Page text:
I read (heard?) somewhere recently that couples who don’t post gushing stories/photos of their significant others are way more successful in love… actually a lot happier.

Well… we’re screwed.

Last night, I put up a new profile picture on Facebook. The fact that I wrote that last sentence down kind of hurts my heart in a weird way. I’m not even exactly sure why.

But the photo—the photo—makes my heart so happy.

RachelEvan_profile_pic

Somehow we don’t look tired from everything. Somehow I look shorter. Somehow our love shines through, purely. You don’t see the stress of finances. You don’t see the clothes all over the floor. You don’t see the ships-passing-in-the-night schedules. You don’t see the actual ugly arguments over card games. You see the kitchen dance moves. You see the late night laughs. You see the morning walks. You see the genuine gratitude for this love.

Because we find that gratitude constantly. It is hiding sometimes. It hides under piles of clothes, usually. They’re not in the hamper, because they’re not actually dirty.

So let me gush a little more. Because I’m in a sunbeam of this lovely gratitude for my husband and if I’m not usually one to half-ass something, so if social media says we’re already in trouble, let’s go balls to the wall.

———

The last year has been comically packed. And within it all, I convinced Evan to participate in something crazy:

And he did it. And I thought he might drown. But then he didn’t. And he somehow still loves me. And he wrote this story about it all: http://www.visitmt.com/campaign/montana-tv/the-picnic/favorite-playground.html

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I love it.

———

Through all of this craziness and all of this moving and movement, one of the brightest moments of happiness and love came right before August.

We moved to Bozeman. I convinced Evan we needed to move to Bozeman for this amazing job opportunity for me. He was pursing a nursing degree and getting into the Bozeman program was close to impossible. Only 16 applicants get in. We knew that we would probably have to part again, but we tried not to think about it. We moved to Bozeman. We forged on through uncertainty.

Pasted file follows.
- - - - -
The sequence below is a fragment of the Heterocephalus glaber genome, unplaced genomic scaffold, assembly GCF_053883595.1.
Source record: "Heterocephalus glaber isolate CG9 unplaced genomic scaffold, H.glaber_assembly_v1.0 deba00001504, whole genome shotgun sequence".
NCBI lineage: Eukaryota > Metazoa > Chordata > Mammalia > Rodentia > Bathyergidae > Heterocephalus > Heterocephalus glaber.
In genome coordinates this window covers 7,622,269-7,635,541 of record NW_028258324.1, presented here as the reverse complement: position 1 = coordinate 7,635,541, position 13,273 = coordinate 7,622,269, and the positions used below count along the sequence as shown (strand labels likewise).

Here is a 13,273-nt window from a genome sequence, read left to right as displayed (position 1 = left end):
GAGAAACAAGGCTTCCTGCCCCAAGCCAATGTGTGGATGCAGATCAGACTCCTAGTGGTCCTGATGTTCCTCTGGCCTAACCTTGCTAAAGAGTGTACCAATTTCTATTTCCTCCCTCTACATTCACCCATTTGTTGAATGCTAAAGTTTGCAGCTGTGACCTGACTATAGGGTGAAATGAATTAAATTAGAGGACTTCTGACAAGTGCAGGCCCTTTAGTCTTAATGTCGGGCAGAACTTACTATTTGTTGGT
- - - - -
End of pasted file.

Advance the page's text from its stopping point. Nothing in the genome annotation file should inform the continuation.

Evan was working late this night. I was screening a film of a friend’s. Watching. Taking notes.

Evan came home. We tiredly greeted each other as he made some food and sat at the table, tuning into his phone while I continued watching my computer. All of the sudden Evan stood up…

– Turn that movie off. Pause it.

– But this is the really good part!

– Pause it. You have to read this.

I begrudgingly got off the couch and stumbled over to Ev to grab his phone. My eyes scanned an email from Montana State University School of Nursing:

“Dear Evan,

It is our distinct pleasure to inform you that you have been selected…”

I screamed. I screamed and jumped on Evan the way the adorable women do in movies. Running. Jumping. Hugging. Wrapping their legs around the receiver of the hug. As a six-foot-tall woman, I do not usually get to running-jump on people and wrap my legs around them. It seems like I would have to give someone much notice before I did that, to avoid disaster. But somehow, this night, it was okay. It was amazing. We hugged and kissed and laughed and screamed more and celebrated.

Evan said…

– I want some whisky!

I grabbed our nicest bottle of whisky and poured us a couple glasses. Then I excitedly played this song louder than I should’ve at midnight…

[minus that weird minute-long record scratch of a skit.]

And we danced. And smiled. And celebrated. It was a lot like this…

…except Evan’s a man. And we were celebrating being able to live in the same town.